Reflection: Lauren E. Cagle

1. What work does a mystory do?

In the process of unearthing memories to populate our mystories, we also discover themes that run beneath and through our encounters with those institutions and the people, images, and narratives that populate them. For example, in the process of creating my mystory, I discovered a pervasive concern with the state of being in-between and away from. This discovery allowed me to understand my upbringing in two cultures as a reflection of—or, to use Gregory L. Ulmer’s term, a relay for—the experience of code-switching as I changed career paths with each degree I’ve pursued.

I think this process of discovery serves two purposes. First, it enables us to know ourselves more fully before attempting to know others. The mystory illustrates for us the complex network of relations and influences, many half-forgotten or undervalued, that shaped us, usually affectively rather than logically. In turn, we can better appreciate the complexity of enacting change by attempting to influence others, and the often fruitless application of Cartesian logic in that process. Second, and relatedly, the mystory explores the possibilities for electracy by pushing us to create new ways of ordering and presenting information that rely not on step-by-step logic, but on images which can produce a punctum, “that which stings or pricks one emotionally” (Ulmer, 2003, p. 44).

These two goals are inextricable from each other. The tracing of identity’s many sources, influences, and effects through the mystory puts the lie to “the social scientific view of normal effective behavior” as “involv[ing] a decision-making process directed by the coordination of plans and goals” (Ulmer, 2003, p. 76). No behavior, the mystory suggests, is so straightforward or can be understood so simply; rather we must embrace all that does not seem decided, coordinated, or planned in order to explain how we are and what we do. Once the mystory has shifted our attention from the logical progression of our behavior to the networked influences on our behaviors, we approach “an electrate state of mind [which] includes a tolerance for nonutilitarian, inefficient, irrelevant events and experiences” (Ulmer, 2003, p. 76).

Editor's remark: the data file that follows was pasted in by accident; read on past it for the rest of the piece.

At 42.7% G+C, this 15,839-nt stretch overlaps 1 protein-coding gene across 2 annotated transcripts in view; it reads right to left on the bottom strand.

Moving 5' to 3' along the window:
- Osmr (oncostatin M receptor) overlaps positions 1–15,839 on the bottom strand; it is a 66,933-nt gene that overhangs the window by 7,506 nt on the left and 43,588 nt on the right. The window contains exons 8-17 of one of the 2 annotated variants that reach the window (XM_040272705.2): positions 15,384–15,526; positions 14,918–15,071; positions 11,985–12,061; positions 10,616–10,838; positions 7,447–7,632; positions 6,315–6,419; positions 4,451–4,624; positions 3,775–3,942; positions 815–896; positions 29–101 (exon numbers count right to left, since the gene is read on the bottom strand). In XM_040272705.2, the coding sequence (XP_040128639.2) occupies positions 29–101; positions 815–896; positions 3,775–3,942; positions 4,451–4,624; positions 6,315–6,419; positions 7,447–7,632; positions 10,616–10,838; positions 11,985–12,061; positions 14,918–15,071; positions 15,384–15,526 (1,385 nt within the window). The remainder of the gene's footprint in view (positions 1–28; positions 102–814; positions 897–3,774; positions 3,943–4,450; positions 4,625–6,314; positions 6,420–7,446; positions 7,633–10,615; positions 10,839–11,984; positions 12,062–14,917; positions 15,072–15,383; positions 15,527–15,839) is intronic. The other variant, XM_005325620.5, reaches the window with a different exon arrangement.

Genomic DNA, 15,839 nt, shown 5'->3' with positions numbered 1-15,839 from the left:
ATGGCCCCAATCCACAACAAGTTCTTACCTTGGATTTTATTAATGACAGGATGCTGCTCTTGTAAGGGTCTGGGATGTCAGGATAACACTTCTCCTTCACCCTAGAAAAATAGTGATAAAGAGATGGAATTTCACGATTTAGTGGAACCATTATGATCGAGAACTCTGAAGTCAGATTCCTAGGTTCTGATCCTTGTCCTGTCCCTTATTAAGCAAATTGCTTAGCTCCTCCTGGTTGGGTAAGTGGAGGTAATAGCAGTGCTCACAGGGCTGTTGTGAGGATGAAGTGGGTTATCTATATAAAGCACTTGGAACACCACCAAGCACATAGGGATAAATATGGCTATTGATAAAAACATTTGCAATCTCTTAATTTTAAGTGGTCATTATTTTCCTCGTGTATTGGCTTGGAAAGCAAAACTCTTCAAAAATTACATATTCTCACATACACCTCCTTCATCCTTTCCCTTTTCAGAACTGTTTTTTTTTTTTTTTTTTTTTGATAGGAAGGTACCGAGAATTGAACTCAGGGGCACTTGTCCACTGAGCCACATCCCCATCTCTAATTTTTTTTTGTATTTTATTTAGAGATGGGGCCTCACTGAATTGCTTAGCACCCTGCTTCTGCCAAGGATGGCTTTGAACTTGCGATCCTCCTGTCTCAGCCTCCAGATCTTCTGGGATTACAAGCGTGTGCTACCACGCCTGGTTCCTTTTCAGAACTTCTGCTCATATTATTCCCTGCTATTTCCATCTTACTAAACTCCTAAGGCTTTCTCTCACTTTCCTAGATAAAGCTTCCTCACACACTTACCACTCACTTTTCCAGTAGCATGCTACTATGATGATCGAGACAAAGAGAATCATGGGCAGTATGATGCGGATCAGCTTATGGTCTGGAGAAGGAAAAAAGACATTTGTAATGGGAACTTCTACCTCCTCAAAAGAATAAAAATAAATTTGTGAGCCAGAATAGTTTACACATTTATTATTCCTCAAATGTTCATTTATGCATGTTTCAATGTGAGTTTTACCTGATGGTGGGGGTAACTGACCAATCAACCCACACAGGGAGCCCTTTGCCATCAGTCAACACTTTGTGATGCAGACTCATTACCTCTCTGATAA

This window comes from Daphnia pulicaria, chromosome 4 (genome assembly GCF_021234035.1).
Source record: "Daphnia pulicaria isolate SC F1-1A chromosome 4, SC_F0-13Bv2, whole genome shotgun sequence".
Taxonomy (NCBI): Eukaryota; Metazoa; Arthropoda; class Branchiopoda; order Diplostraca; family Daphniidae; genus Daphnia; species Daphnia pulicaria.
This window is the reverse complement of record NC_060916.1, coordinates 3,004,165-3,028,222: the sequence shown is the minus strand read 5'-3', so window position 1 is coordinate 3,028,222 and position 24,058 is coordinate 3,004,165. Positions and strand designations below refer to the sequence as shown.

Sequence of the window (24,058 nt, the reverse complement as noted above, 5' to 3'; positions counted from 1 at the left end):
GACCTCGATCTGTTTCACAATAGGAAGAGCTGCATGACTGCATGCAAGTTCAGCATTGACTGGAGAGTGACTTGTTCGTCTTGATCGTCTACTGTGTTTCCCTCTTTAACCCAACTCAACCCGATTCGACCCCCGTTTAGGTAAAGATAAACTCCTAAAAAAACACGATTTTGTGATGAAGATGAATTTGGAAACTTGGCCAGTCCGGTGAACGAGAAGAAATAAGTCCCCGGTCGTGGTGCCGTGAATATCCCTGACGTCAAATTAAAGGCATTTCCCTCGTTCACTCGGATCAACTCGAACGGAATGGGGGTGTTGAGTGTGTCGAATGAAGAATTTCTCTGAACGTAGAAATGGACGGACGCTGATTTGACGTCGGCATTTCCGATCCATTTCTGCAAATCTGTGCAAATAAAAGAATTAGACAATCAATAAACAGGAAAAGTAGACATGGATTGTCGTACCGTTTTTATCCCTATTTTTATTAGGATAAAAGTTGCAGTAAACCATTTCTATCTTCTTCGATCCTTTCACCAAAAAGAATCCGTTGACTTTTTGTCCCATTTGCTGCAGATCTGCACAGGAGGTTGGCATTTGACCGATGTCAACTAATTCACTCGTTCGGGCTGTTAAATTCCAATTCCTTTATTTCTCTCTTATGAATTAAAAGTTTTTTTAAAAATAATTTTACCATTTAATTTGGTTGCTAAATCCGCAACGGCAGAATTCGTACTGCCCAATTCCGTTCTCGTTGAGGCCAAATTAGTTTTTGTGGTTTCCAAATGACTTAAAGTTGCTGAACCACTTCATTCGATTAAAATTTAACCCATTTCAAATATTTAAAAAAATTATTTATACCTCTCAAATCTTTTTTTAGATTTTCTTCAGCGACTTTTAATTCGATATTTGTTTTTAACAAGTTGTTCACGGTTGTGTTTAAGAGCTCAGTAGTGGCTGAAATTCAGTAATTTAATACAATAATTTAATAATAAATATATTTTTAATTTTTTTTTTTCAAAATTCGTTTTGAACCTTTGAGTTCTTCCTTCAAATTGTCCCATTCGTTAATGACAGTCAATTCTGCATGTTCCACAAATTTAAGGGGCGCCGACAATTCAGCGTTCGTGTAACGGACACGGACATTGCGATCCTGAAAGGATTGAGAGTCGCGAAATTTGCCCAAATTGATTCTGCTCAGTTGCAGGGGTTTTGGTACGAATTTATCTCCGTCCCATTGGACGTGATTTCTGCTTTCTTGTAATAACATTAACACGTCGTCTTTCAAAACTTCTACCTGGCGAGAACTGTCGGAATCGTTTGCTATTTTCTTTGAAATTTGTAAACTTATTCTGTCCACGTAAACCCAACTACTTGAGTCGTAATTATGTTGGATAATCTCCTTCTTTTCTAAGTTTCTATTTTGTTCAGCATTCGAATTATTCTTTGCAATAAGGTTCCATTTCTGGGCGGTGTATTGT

Developing electracy and understanding one’s identity in an affective, nonlinear way, then, are the work the mystory does. Each type of work supports and furthers the other, paving the way for the more publicly-oriented work Ulmer (2005) prompts in Electronic Monuments, which he described as “the next stage of EmerAgency” (Ulmer, 2003, p. 324).

2. Does the mystory realize Ulmer’s aspirations?

While I understand Ulmer’s call for electracy as a development beyond literacy (especially through the analogy of literacy’s relation to orality), I do not see the mystory as an answer to that call. We—the graduate students making online mystories—filled our pages with images; I even chose to make all of my navigation links images, so that the landing page would, at first, be nothing but a wash of images. However, we all also filled our pages with text. That text explained those images, put them in context, reframed them, and instructed the reader on their interpretation. Even the image links on my homepage transformed into a blank background with text when a user hovered over them. Given this preponderance of text, typically presented in a familiarly linear fashion, how do our mystories move away from literacy, literally understood? While I’m not prepared to argue that they don’t, it remains unclear how and how much they do.